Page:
Target on Wednesday said its sales declined in the second quarter, the first quarterly decline in six years, after customers pulled back from purchases in reaction to the company promoting transgender ideology for children as part of its “Pride” month merchandising push.
The company said its comparable sales fell 5.4 percent in the second quarter, which ended July 29, compared with the year ago period. Online purchases slumped a steep 10.5 percent. The volume of in-store transactions fell, as did the average dollar amount of transactions. In-store traffic fell 4.8 percent.
This spring, Target faced criticism and boycotts after it included merchandise promoting transgender ideology in its Pride month offerings. The company has sold merchandise linked to Pride month every June for at least a decade but this year’s inclusion of children’s items promoting transgender ideology was a step too far for many of Target’s customers.
The company acknowledged on Wednesday that the backlash against the promotion of transgender ideology in children’s merchandise hurt sales, saying “the strong reaction to this year’s pride assortment” was a “headwind” to sales.
Michael Fiddelke, Target’s Chief Financial Officer, said “traffic and top-line trends were affected by the reaction to our pride assortment, which launched in the middle of May.”
A company official appeared to acknowledge that the company had made a mistake with this year’s Pride merchandise.
“Our goal is for our assortment to resonate broadly and deliver on the target brand promise. In this case, the reaction is a signal for us to pause, adapt, and learn so that our future approach to these moments balances celebration, inclusivity, and broad-based appeal,” said Christina Hennington, the company’s chief growth officer, on a conference call discussing the quarterly results.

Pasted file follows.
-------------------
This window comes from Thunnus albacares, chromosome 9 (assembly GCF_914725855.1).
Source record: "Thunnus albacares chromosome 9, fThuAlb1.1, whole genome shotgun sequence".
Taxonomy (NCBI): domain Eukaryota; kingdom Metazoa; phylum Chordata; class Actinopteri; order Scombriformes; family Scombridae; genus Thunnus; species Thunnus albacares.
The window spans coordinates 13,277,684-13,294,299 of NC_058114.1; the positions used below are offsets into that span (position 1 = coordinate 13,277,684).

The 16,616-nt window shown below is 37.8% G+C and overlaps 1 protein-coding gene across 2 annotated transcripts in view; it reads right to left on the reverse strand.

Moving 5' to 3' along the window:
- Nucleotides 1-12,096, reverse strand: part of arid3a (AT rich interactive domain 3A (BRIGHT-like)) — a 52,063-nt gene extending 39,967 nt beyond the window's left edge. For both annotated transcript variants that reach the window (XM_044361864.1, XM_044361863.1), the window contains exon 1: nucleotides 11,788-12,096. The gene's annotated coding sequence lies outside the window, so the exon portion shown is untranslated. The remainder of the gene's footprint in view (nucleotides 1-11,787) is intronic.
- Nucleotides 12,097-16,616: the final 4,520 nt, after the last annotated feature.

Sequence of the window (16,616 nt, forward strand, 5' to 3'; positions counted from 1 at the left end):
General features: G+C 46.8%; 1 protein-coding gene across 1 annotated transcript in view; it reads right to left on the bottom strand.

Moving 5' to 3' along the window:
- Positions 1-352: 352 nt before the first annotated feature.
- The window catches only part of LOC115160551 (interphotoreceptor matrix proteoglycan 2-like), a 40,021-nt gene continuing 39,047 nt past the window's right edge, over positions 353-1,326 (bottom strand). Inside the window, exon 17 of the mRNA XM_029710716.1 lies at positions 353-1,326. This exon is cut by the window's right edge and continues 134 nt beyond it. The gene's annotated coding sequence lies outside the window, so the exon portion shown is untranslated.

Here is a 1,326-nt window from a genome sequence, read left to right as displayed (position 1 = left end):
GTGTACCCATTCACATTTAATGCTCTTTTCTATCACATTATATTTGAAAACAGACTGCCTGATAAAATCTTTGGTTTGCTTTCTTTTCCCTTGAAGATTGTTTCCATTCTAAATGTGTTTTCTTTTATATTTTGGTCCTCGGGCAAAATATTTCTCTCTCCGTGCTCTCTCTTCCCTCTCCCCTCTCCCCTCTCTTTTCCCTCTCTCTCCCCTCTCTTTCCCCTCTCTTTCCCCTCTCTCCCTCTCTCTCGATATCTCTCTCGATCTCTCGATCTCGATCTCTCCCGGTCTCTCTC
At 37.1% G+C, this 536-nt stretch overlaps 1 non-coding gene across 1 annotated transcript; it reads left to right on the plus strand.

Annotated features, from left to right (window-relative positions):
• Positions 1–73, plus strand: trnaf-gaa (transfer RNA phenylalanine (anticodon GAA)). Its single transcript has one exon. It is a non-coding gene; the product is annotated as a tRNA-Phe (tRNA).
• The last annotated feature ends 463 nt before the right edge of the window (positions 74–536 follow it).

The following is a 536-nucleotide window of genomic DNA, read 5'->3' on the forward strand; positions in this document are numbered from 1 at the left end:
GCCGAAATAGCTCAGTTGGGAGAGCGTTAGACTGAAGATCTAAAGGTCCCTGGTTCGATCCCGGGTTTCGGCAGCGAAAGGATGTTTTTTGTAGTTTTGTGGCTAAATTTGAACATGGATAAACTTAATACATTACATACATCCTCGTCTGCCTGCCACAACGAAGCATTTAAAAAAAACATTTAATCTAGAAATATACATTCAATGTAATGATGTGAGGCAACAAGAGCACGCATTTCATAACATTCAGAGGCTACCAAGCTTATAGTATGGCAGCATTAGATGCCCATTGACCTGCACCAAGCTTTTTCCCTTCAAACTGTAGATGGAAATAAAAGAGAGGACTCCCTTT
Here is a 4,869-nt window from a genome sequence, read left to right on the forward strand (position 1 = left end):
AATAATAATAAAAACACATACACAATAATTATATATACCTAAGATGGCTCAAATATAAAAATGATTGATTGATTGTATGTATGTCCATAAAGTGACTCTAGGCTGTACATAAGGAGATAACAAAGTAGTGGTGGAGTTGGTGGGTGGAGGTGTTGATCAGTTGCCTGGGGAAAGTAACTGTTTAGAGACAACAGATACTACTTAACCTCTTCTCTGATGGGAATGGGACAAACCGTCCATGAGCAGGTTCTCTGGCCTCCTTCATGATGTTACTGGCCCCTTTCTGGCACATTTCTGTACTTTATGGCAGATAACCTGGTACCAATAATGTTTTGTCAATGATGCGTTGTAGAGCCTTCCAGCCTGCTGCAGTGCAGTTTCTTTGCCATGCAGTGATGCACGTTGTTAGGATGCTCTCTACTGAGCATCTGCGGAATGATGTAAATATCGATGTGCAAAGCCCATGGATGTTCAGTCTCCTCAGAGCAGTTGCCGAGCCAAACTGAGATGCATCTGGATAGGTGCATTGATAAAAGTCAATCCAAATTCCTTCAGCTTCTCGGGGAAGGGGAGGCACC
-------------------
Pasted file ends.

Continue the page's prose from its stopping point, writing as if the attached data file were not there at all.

The Pride month collection included children’s books promoting transgender ideology. Also included in this year’s collection were “tuck friendly” swimwear that include extra room in the crotch to facilitate hiding male genitalia in swimsuits that otherwise are associated with women’s wear. Target claimed these were aimed only at adults. In addition, there were many items of children’s clothing and playthings emblazoned with rainbows and slogans associated with transgender ideology and what is often described as LGBTQ+.
Despite the decline in sales, the company posted better-than-expected profits for the quarter. Earnings per share came in at $1.80, well-above the $1.40 expected by Wall Street. The company boosted profits by reducing markdowns and inventory costs. Inventory declined 17 percent compared with a year ago, including a 25 percent reduction in discretionary categories. Freight costs and supply chain costs were also lower. The company also increased some prices.
Weak sales led Target to lower guidance for the rest of the year. The company says it now sees full-year profit of between $7 and $8 a share, down from an earlier estimate of $7.75 to $8.75.
“We saw better-than-expected profitability in the face of softer-than-expected sales,” said Chief Executive Brian Cornell. “We continue to take a cautious approach to planning our business, and have therefore adjusted our financial guidance in anticipation of continued near-term challenges on the topline.”
Shares of Target were up 2.7 percent on Wednesday morning.